On October 31, 2018, Eunkyung Kim, Research Professor of Research Institute of Asian Women at Sookmyung Women’s University and Administrative Director of Korean Association of Women’s History, gave a lecture on “Democratization and Gender in Postcolonial South Korea.” Gender discriminations were concealed and expected to disappear after democratization. However, hate speech and violence against women and sexual minorities not only persisted, but increased after Korean democracy has been stabilized. Dr. Kim questioned what democratization meant for women in contemporary South Korea.
Dr. Kim opened the lecture by sharing her experience as a college student. During the democratization movement of South Korea, young intellectuals were involved in series of protests. Female students had erased their femininity by not wearing make-up and skirts and using terms such as ‘hyung’– a term used by male to refer to an older male – to refer to their male counterparts, because femininity was perceived as emotional, passive, and wasteful. At the same time, some female students utilized those feminine qualities to avoid arrest.
Dr. Kim also introduced two Korean films: To You, From Me (1994) and Madame Freedom (1956) to address society’s perception on familial values, women’s sexuality, and intellectuals who led the protests. In the film To You, From Me, the director criticizes the popular intellectual ideas, by displaying an elite male activist expressing his arrogance and patriarchal attitude to the heroine. In the scene in which he engages in a violent, forced intercourse with her while yelling “Anti-fascism, anti-Americanism.”, the director points out his hypocritical behavior of committing another form of violent crime as he criticizes authoritarianism. Madame Freedom depicts western influence as threat to Korean ethnic values and traditions. Dr. Kim addressed that male intellectuals at the time were concerned about women becoming “Americanized” and spoiling the purity of Korean ethnicity. The main character in the film was an archetype of “wise mother, good wife” in a traditional patriarchal household until she was introduced to western culture. She began to have an affair with her dancing partner next door, who was “Americanized”. The man she has an affair with decorated his house with American goods and always spoke about liberty and human rights. Her husband was also having an affair, but his infidelity was portrayed as one that did not threaten the marriage and familial values. As the film explicitly depicts, the South Korean society perceived western culture as something that destroys traditional gender roles and alters female sexuality.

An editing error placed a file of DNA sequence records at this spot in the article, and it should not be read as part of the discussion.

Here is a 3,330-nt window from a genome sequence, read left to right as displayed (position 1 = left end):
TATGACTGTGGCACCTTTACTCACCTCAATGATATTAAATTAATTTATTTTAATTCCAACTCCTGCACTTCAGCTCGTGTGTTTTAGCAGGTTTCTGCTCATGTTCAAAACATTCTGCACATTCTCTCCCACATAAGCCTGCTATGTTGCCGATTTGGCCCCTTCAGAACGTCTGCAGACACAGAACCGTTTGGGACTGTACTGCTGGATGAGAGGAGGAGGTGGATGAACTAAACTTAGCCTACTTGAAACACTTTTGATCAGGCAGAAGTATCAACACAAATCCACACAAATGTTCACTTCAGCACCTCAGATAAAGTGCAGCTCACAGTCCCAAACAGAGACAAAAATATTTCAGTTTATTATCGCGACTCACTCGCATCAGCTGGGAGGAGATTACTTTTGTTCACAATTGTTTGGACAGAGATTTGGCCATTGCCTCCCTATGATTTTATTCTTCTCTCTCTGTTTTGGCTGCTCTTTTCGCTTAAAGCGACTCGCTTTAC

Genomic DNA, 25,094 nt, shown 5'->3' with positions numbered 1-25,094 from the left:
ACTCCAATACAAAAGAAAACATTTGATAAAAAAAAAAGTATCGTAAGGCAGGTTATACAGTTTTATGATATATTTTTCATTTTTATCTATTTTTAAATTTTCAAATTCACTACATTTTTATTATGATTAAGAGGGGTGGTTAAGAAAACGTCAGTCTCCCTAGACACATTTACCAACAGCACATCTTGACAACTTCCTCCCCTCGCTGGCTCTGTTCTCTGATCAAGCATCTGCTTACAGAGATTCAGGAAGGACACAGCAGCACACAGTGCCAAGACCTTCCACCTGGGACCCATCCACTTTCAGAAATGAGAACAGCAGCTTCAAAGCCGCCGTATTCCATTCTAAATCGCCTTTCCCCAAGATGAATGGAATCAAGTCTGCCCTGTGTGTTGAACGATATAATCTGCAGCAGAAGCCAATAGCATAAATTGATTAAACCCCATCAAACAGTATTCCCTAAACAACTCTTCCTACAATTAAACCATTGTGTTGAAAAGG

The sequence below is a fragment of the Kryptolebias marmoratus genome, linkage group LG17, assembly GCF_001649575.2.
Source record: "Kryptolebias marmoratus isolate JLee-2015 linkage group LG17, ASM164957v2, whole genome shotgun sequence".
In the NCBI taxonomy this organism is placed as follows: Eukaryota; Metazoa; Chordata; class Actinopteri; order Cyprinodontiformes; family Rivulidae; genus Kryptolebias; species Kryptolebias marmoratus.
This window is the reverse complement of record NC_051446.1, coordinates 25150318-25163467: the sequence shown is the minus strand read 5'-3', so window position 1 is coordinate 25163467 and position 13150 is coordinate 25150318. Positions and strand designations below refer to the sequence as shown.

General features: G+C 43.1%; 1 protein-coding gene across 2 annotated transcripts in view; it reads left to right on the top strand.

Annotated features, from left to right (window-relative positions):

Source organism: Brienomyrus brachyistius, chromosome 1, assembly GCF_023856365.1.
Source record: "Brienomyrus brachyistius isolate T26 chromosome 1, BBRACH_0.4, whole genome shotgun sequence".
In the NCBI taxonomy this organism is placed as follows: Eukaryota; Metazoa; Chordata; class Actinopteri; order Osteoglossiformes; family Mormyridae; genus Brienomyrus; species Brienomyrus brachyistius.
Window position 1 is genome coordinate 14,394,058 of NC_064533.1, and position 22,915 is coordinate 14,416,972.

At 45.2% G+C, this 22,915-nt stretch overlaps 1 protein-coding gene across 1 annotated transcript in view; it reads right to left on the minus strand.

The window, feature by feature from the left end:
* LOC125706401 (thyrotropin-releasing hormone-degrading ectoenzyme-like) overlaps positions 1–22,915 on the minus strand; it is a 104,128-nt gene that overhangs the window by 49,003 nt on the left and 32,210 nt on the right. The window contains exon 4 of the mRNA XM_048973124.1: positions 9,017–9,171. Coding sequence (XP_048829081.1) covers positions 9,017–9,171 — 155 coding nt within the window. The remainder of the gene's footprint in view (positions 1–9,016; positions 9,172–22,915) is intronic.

Dr. Kim then addressed the New Family Law and its implication on everyday lives. While the law seemed to support gender equality, it was actually gender discriminatory. The New Family Law allowed women to take legal actions, buy and sell property without permission from their spouses and even allowed free divorce. Male lawmakers were not concerned with women’s rights, but tried to evaluate women’s issues under a broader scope of democratization and modernization. Dr. Kim concluded the lecture by stating that the New Family Law did not reflect the voices of women, failed to break gender inequality, and did not enhance gender sensitization.